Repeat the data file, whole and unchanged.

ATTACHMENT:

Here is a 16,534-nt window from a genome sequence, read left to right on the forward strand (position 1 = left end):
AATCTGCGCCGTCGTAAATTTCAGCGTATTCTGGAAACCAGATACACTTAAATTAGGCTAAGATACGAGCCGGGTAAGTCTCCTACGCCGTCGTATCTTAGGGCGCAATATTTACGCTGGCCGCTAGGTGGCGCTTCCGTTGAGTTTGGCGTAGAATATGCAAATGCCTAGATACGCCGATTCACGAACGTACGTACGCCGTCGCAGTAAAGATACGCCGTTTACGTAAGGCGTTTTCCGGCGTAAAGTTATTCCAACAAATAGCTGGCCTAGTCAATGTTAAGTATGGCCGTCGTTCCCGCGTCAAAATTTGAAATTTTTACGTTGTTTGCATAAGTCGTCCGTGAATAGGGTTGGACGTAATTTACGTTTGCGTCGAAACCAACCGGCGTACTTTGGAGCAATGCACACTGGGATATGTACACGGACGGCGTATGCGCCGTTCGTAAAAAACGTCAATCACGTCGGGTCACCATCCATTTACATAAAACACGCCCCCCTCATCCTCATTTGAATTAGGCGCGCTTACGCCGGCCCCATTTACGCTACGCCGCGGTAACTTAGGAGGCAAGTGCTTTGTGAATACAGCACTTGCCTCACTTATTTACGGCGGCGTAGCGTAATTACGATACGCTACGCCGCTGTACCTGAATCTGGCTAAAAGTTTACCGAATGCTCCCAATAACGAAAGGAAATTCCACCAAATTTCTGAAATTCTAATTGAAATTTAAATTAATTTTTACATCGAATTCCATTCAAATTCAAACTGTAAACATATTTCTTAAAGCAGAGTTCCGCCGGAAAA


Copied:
Here is a 16,534-nt window from a genome sequence, read left to right on the forward strand (position 1 = left end):
AATCTGCGCCGTCGTAAATTTCAGCGTATTCTGGAAACCAGATACACTTAAATTAGGCTAAGATACGAGCCGGGTAAGTCTCCTACGCCGTCGTATCTTAGGGCGCAATATTTACGCTGGCCGCTAGGTGGCGCTTCCGTTGAGTTTGGCGTAGAATATGCAAATGCCTAGATACGCCGATTCACGAACGTACGTACGCCGTCGCAGTAAAGATACGCCGTTTACGTAAGGCGTTTTCCGGCGTAAAGTTATTCCAACAAATAGCTGGCCTAGTCAATGTTAAGTATGGCCGTCGTTCCCGCGTCAAAATTTGAAATTTTTACGTTGTTTGCATAAGTCGTCCGTGAATAGGGTTGGACGTAATTTACGTTTGCGTCGAAACCAACCGGCGTACTTTGGAGCAATGCACACTGGGATATGTACACGGACGGCGTATGCGCCGTTCGTAAAAAACGTCAATCACGTCGGGTCACCATCCATTTACATAAAACACGCCCCCCTCATCCTCATTTGAATTAGGCGCGCTTACGCCGGCCCCATTTACGCTACGCCGCGGTAACTTAGGAGGCAAGTGCTTTGTGAATACAGCACTTGCCTCACTTATTTACGGCGGCGTAGCGTAATTACGATACGCTACGCCGCTGTACCTGAATCTGGCTAAAAGTTTACCGAATGCTCCCAATAACGAAAGGAAATTCCACCAAATTTCTGAAATTCTAATTGAAATTTAAATTAATTTTTACATCGAATTCCATTCAAATTCAAACTGTAAACATATTTCTTAAAGCAGAGTTCCGCCGGAAAA